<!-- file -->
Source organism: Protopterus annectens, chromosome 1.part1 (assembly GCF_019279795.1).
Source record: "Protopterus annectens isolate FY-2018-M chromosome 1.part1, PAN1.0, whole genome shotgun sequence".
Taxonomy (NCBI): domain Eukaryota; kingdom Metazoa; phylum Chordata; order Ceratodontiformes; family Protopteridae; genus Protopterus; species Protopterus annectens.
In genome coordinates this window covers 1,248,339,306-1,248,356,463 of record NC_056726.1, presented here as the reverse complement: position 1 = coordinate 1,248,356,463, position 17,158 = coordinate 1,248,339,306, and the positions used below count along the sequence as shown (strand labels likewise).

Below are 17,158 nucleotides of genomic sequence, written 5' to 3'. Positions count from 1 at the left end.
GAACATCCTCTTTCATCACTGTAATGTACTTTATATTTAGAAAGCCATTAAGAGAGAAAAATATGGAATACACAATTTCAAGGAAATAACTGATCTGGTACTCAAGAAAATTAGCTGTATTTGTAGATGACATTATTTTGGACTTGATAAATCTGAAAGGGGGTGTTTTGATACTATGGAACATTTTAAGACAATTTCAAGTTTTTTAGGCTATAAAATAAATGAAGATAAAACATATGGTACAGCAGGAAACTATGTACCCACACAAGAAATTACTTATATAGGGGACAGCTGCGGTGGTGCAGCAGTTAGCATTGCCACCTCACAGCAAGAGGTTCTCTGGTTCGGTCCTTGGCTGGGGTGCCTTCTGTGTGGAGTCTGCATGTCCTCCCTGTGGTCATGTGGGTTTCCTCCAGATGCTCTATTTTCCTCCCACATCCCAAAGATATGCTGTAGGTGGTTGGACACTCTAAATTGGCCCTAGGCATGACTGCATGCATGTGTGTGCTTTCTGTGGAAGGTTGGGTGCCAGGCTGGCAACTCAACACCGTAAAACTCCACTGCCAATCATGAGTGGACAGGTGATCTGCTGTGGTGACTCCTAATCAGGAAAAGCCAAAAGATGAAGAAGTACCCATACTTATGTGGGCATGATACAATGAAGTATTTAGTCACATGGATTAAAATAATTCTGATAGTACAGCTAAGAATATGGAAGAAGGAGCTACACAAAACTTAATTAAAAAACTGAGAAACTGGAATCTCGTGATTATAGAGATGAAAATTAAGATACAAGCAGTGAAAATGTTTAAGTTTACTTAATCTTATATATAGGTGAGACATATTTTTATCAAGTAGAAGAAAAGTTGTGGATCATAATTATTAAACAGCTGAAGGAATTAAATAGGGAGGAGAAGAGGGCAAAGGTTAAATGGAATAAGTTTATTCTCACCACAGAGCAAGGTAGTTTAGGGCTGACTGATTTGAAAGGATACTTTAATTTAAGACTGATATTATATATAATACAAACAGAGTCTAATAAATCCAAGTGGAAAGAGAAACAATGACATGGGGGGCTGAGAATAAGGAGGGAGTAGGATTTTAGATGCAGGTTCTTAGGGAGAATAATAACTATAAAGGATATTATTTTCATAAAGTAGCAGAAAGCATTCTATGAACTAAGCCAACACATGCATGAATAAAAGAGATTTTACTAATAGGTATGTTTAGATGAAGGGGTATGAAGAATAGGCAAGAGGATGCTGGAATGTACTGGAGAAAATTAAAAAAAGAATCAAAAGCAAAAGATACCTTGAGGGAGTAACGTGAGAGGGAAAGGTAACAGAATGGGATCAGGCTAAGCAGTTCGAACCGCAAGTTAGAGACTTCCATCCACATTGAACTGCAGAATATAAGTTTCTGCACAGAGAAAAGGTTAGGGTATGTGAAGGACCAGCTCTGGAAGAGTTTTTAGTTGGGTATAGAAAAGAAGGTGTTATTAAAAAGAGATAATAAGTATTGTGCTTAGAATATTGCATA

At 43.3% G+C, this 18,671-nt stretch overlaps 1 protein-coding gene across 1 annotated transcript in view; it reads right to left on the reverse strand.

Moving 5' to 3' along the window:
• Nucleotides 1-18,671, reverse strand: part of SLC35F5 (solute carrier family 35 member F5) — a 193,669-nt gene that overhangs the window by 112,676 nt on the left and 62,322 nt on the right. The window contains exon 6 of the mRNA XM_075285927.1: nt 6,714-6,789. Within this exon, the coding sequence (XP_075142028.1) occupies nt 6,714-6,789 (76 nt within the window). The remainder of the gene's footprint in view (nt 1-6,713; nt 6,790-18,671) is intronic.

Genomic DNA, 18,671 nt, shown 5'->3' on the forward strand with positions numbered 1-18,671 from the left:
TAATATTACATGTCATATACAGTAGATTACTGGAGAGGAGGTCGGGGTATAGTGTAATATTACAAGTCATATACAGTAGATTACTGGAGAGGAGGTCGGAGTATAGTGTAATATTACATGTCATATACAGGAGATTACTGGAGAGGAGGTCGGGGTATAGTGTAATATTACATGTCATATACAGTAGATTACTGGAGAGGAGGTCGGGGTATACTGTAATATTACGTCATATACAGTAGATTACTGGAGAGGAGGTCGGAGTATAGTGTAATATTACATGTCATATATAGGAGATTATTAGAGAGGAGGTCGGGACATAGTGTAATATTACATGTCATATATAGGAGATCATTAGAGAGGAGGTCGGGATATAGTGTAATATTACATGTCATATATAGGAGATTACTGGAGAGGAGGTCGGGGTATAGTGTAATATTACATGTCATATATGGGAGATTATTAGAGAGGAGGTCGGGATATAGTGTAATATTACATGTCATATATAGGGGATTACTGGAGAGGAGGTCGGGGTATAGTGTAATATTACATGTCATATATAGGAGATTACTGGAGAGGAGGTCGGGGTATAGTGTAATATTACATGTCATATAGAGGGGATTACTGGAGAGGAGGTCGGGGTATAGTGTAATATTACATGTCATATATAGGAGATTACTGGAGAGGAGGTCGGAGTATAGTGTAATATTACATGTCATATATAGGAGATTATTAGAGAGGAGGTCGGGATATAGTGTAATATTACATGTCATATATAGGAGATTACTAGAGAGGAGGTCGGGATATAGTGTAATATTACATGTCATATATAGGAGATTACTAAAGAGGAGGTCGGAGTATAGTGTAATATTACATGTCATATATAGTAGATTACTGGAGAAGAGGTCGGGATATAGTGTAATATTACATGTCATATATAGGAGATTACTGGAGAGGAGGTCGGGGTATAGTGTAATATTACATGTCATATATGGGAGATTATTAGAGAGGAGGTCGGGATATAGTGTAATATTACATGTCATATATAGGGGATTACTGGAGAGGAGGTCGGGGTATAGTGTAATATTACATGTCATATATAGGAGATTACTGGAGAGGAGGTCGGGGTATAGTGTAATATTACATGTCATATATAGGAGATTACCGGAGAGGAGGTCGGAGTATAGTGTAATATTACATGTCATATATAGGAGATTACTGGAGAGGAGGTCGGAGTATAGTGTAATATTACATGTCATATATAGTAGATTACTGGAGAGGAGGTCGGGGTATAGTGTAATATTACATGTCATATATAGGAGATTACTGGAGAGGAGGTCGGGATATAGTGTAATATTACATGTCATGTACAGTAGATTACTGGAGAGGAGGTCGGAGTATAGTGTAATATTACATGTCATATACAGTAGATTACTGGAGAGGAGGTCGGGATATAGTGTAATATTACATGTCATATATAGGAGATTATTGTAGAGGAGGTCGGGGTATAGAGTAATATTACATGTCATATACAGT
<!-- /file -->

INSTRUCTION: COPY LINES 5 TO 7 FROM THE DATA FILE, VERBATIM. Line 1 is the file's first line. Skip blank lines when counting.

Below are 17,158 nucleotides of genomic sequence, written 5' to 3'. Positions count from 1 at the left end.
GAACATCCTCTTTCATCACTGTAATGTACTTTATATTTAGAAAGCCATTAAGAGAGAAAAATATGGAATACACAATTTCAAGGAAATAACTGATCTGGTACTCAAGAAAATTAGCTGTATTTGTAGATGACATTATTTTGGACTTGATAAATCTGAAAGGGGGTGTTTTGATACTATGGAACATTTTAAGACAATTTCAAGTTTTTTAGGCTATAAAATAAATGAAGATAAAACATATGGTACAGCAGGAAACTATGTACCCACACAAGAAATTACTTATATAGGGGACAGCTGCGGTGGTGCAGCAGTTAGCATTGCCACCTCACAGCAAGAGGTTCTCTGGTTCGGTCCTTGGCTGGGGTGCCTTCTGTGTGGAGTCTGCATGTCCTCCCTGTGGTCATGTGGGTTTCCTCCAGATGCTCTATTTTCCTCCCACATCCCAAAGATATGCTGTAGGTGGTTGGACACTCTAAATTGGCCCTAGGCATGACTGCATGCATGTGTGTGCTTTCTGTGGAAGGTTGGGTGCCAGGCTGGCAACTCAACACCGTAAAACTCCACTGCCAATCATGAGTGGACAGGTGATCTGCTGTGGTGACTCCTAATCAGGAAAAGCCAAAAGATGAAGAAGTACCCATACTTATGTGGGCATGATACAATGAAGTATTTAGTCACATGGATTAAAATAATTCTGATAGTACAGCTAAGAATATGGAAGAAGGAGCTACACAAAACTTAATTAAAAAACTGAGAAACTGGAATCTCGTGATTATAGAGATGAAAATTAAGATACAAGCAGTGAAAATGTTTAAGTTTACTTAATCTTATATATAGGTGAGACATATTTTTATCAAGTAGAAGAAAAGTTGTGGATCATAATTATTAAACAGCTGAAGGAATTAAATAGGGAGGAGAAGAGGGCAAAGGTTAAATGGAATAAGTTTATTCTCACCACAGAGCAAGGTAGTTTAGGGCTGACTGATTTGAAAGGATACTTTAATTTAAGACTGATATTATATATAATACAAACAGAGTCTAATAAATCCAAGTGGAAAGAGAAACAATGACATGGGGGGCTGAGAATAAGGAGGGAGTAGGATTTTAGATGCAGGTTCTTAGGGAGAATAATAACTATAAAGGATATTATTTTCATAAAGTAGCAGAAAGCATTCTATGAACTAAGCCAACACATGCATGAATAAAAGAGATTTTACTAATAGGTATGTTTAGATGAAGGGGTATGAAGAATAGGCAAGAGGATGCTGGAATGTACTGGAGAAAATTAAAAAAAGAATCAAAAGCAAAAGATACCTTGAGGGAGTAACGTGAGAGGGAAAGGTAACAGAATGGGATCAGGCTAAGCAGTTCGAACCGCAAGTTAGAGACTTCCATCCACATTGAACTGCAGAATATAAGTTTCTGCACAGAGAAAAGGTTAGGGTATGTGAAGGACCAGCTCTGGAAGAGTTTTTAGTTGGGTATAGAAAAGAAGGTGTTATTAAAAAGAGATAATAAGTATTGTGCTTAGAATATTGCATA

At 43.3% G+C, this 18,671-nt stretch overlaps 1 protein-coding gene across 1 annotated transcript in view; it reads right to left on the reverse strand.